Alcohol’s impact on emotions and behaviors can vary widely from one person to the next. Some people seem to become much happier and more outgoing when they drink. Others take a decidedly darker turn. What is the connection between alcohol and anger?
Does Alcohol Cause Anger?
“That’s not really him. That’s just the alcohol talking.”
If you spend enough time around people who abuse alcohol, you will eventually encounter someone whose attitude and personality change significantly when they’re drinking. You will probably also hear an excuse like the one above when someone says something combative, threatening, or otherwise inappropriate while they are under the influence of alcohol.
Can alcohol really cause a person to experience emotions (such as anger) that are contrary to their true nature? Or do the diminished inhibitions that are characteristic of alcohol abuse lead people to express anger that they have previously kept hidden?
Researchers haven’t yet definitively answered either of these questions – but they have developed some important insights into the connection between anger and alcohol.
How Does Alcohol Affect Our Thoughts and Behaviors?
Alcohol is a central nervous system depressant. This means that alcohol use leads to slowed brain functioning. This, in turn, can cause diminished reaction time, poor coordination, slurred speech, and impaired cognition.
However, when a person uses alcohol, the drug can initially have a stimulating effect. This is why some people become louder, less inhibited, and more gregarious when they start drinking. These emotional and behavioral changes result from alcohol’s ability to trigger the release of brain chemicals such as dopamine and endorphins.
According to the University of Toledo and several other sources, the stimulating effects of alcohol are most pronounced when a person’s blood alcohol content (BAC) is between 0.02% and 0.10%. Please note that this doesn’t mean that everyone with a BAC in this range will be happy, simply that they are more likely to experience more intense emotions.
As a person’s BAC rises above the “stimulating” range, they have a greater likelihood of experiencing confusion, disorientation, anxiety, depression, and poor judgement. If a person is prone to anger – or if they were in an angry state when they began drinking – this is the stage at which they may begin to engage in violent or aggressive behaviors.
A BAC in the 0.11%-0.20% range may be where the connection between alcohol and anger is strongest. Once a person’s BAC exceeds 0.20%, they are at a heightened risk for passing out, blacking out, and otherwise losing control of their physical and psychological functions.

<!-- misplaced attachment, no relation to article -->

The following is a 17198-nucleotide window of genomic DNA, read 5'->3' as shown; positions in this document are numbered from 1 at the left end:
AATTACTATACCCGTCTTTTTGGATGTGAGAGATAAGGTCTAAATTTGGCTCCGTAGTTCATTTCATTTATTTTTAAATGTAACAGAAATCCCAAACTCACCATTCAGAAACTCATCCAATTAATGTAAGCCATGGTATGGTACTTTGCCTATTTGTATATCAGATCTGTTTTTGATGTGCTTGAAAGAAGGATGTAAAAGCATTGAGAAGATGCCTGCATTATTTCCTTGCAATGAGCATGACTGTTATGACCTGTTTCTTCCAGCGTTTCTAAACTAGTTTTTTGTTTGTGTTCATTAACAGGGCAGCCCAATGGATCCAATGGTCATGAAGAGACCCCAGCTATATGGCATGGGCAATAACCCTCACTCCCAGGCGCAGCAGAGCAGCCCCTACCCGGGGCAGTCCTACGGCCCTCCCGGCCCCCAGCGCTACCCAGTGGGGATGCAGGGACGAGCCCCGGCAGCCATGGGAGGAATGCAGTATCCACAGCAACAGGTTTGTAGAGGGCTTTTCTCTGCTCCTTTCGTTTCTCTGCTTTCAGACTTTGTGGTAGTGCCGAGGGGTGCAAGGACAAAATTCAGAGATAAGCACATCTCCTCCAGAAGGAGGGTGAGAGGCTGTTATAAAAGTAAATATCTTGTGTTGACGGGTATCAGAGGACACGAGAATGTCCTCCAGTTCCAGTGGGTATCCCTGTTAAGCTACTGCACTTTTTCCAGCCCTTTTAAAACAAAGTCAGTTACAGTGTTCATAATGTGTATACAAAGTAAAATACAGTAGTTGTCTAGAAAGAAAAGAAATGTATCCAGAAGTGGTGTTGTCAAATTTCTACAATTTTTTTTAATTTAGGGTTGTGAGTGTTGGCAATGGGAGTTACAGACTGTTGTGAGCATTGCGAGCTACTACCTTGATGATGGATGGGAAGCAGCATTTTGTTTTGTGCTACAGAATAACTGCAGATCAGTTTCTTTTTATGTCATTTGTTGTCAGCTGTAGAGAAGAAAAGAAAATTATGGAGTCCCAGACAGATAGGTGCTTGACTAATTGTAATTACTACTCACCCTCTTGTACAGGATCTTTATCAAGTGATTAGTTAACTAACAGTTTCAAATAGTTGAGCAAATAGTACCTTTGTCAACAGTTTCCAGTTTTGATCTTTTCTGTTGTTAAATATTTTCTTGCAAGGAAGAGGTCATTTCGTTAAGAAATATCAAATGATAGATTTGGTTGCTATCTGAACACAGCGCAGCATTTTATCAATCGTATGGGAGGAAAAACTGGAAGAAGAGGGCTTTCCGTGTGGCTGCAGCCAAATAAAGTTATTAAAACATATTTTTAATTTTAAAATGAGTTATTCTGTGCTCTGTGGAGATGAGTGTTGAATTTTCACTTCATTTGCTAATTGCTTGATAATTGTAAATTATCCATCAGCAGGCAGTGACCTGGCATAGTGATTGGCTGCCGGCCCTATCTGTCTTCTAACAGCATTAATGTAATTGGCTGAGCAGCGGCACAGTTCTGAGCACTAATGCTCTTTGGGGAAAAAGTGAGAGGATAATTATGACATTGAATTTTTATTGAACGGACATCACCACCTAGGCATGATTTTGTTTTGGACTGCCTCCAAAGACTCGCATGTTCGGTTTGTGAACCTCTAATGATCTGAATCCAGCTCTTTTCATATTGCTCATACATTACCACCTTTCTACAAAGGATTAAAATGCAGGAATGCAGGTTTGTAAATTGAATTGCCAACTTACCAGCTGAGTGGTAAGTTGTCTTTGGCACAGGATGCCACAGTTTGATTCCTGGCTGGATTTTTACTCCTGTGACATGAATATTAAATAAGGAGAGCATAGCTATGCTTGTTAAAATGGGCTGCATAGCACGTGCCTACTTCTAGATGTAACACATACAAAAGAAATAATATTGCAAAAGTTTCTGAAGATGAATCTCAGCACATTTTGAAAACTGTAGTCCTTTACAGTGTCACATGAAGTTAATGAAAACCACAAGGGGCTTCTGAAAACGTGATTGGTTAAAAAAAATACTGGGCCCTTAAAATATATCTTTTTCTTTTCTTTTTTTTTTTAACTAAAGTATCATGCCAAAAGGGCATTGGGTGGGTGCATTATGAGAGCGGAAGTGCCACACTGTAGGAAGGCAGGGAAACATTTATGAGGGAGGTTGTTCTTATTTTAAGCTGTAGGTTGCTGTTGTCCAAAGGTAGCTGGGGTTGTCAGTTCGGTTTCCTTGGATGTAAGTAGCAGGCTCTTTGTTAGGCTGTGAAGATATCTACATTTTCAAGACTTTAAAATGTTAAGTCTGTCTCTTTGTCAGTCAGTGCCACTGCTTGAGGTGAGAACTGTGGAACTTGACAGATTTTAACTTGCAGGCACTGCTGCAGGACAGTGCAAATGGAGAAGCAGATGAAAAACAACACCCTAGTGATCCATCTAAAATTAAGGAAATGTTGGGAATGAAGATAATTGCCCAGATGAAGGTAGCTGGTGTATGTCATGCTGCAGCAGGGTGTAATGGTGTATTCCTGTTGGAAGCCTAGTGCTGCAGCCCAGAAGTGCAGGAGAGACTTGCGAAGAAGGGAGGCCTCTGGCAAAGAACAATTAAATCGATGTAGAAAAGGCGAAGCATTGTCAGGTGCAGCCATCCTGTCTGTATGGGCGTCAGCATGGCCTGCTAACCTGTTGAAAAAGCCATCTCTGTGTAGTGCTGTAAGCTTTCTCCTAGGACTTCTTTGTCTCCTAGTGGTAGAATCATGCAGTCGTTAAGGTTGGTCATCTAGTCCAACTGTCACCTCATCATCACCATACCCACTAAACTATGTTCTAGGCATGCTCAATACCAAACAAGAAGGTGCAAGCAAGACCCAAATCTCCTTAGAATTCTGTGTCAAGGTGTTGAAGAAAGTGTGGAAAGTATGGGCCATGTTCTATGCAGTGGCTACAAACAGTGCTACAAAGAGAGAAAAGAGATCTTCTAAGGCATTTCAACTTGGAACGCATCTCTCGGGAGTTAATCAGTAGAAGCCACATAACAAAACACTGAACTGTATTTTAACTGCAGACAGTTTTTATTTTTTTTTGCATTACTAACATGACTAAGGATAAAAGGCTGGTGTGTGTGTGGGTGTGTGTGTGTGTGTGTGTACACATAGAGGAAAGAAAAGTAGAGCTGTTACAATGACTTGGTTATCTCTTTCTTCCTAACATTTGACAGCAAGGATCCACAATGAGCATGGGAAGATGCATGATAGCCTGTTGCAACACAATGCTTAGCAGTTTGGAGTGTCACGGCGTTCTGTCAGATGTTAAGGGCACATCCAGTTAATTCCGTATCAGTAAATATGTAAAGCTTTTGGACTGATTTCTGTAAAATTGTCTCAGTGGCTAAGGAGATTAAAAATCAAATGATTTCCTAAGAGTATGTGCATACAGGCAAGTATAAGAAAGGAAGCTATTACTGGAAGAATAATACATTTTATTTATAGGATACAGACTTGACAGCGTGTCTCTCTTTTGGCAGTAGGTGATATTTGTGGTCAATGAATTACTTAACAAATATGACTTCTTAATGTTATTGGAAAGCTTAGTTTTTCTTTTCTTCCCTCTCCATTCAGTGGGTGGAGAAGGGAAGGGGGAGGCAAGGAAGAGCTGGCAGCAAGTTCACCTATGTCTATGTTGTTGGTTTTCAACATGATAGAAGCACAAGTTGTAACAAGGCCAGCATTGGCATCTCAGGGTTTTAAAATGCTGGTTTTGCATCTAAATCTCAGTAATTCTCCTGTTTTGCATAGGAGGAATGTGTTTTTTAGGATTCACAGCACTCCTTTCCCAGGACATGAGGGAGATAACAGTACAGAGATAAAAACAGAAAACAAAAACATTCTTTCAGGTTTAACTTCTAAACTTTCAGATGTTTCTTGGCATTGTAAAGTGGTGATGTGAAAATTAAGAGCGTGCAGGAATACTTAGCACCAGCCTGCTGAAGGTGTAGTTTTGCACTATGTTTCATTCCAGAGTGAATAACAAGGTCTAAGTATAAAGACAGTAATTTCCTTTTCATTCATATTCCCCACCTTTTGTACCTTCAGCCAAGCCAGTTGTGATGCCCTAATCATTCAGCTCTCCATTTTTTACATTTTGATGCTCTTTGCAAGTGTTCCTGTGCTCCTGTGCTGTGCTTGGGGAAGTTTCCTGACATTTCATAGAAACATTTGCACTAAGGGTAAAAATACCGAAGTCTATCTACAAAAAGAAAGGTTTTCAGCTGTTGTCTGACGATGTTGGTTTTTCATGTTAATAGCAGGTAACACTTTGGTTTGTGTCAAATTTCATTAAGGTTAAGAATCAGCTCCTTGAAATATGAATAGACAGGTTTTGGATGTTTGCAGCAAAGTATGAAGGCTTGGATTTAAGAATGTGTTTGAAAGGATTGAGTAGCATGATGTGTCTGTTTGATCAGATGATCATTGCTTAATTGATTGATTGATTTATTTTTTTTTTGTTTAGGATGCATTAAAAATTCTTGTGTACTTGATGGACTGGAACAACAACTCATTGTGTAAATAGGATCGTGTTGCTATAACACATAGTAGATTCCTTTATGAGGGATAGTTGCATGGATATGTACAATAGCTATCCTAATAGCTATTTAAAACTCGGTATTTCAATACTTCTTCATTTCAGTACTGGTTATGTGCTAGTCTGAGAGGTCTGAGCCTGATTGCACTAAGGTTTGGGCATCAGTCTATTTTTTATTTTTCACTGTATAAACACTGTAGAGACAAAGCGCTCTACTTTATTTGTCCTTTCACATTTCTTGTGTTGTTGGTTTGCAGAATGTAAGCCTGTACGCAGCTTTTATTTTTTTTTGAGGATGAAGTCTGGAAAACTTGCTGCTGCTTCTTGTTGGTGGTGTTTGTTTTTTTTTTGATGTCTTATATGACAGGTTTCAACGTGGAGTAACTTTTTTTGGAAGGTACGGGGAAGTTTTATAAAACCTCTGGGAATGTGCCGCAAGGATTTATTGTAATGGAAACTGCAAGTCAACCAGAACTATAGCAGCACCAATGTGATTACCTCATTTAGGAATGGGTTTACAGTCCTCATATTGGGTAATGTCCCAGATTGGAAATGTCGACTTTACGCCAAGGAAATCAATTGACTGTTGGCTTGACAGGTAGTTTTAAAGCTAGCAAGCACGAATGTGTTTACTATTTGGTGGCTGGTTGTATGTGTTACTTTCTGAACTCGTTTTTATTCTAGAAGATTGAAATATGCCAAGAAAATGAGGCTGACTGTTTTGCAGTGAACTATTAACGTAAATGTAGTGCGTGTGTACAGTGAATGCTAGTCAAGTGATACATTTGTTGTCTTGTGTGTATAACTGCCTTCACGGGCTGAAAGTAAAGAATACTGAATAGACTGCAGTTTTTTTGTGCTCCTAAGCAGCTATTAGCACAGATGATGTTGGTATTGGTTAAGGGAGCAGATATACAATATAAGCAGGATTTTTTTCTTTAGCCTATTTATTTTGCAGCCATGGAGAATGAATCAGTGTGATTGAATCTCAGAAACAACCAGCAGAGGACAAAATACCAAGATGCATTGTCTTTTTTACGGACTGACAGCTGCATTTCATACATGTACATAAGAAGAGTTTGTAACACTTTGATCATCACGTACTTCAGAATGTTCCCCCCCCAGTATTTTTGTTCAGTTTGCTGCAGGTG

Risk Factors for Alcohol-Related Anger
As we established in the previous section, a high blood alcohol content is associated with alcohol-related anger and aggressiveness. But BAC isn’t the only thread that can connect alcohol and anger.
A 2013 study in the journal Deutsches Arzteblatt International revealed that the following factors can also increase the likelihood that a person will become angry and/or aggressive after they have been drinking:
- Gender (men are much more likely than women to have problems with alcohol and anger)
- Binge drinking episodes (consuming large amounts of alcohol in a short period of time)
- Maladaptive reasons for drinking (which can include using alcohol abuse as a method of coping with stress)
- Lack of empathy
- Personality traits such as sensation-seeking and a propensity for irritability
- Associating with others who believe that aggression is an acceptable behavior
- Certain genetic markers
Treatment for Alcohol Abuse and Anger Management
Professional treatment can help you break the connection between alcohol and anger. Depending on your specific needs, this treatment may include medication and therapy to help you stop drinking and exert better control over your thoughts and actions.
Elements of treatment for alcohol addiction and anger management problems may include:
- Medication-Assisted Treatment
- Cognitive behavioral therapy (CBT)
- Group therapy
- Family therapy
- Trauma therapy
- Holistic therapy
Therapy can help you in many ways, such as:
- Acquiring important information about the disease of addiction and the recovery process
- Identifying your triggers, or the events and circumstances that may prompt you to abuse alcohol
- Developing better stress management and conflict resolution skills, so that you can respond to challenges in a healthy manner without resorting to alcohol abuse
- Learning how to replace self-defeating thought and behavior patterns with more productive ways of thinking and acting
- Discovering the benefits of sharing support with other people who have experienced similar challenges and who are working toward similar goals
Find Alcohol Rehab in Atlanta Today!
If you have been exhibiting anger, aggressiveness, or other problematic emotions and behaviors due to compulsive alcohol abuse, Peachtree Recovery Solutions can help. Our alcohol rehab in Atlanta, Georgia, offers personalized outpatient care in a safe and highly supportive environment.
Alcohol addiction treatment options at our center include a partial hospitalization program (PHP), an intensive outpatient program (IOP), and an outpatient program (OP) as well as programs specialized for both men and women. In every program, our patients receive customized services from a team of skilled and compassionate professionals.
When you’re ready to stop abusing alcohol and start living a healthier and more satisfying life, the Peachtree Recovery Solutions team is here for you. Visit our admissions page or call us today to learn more.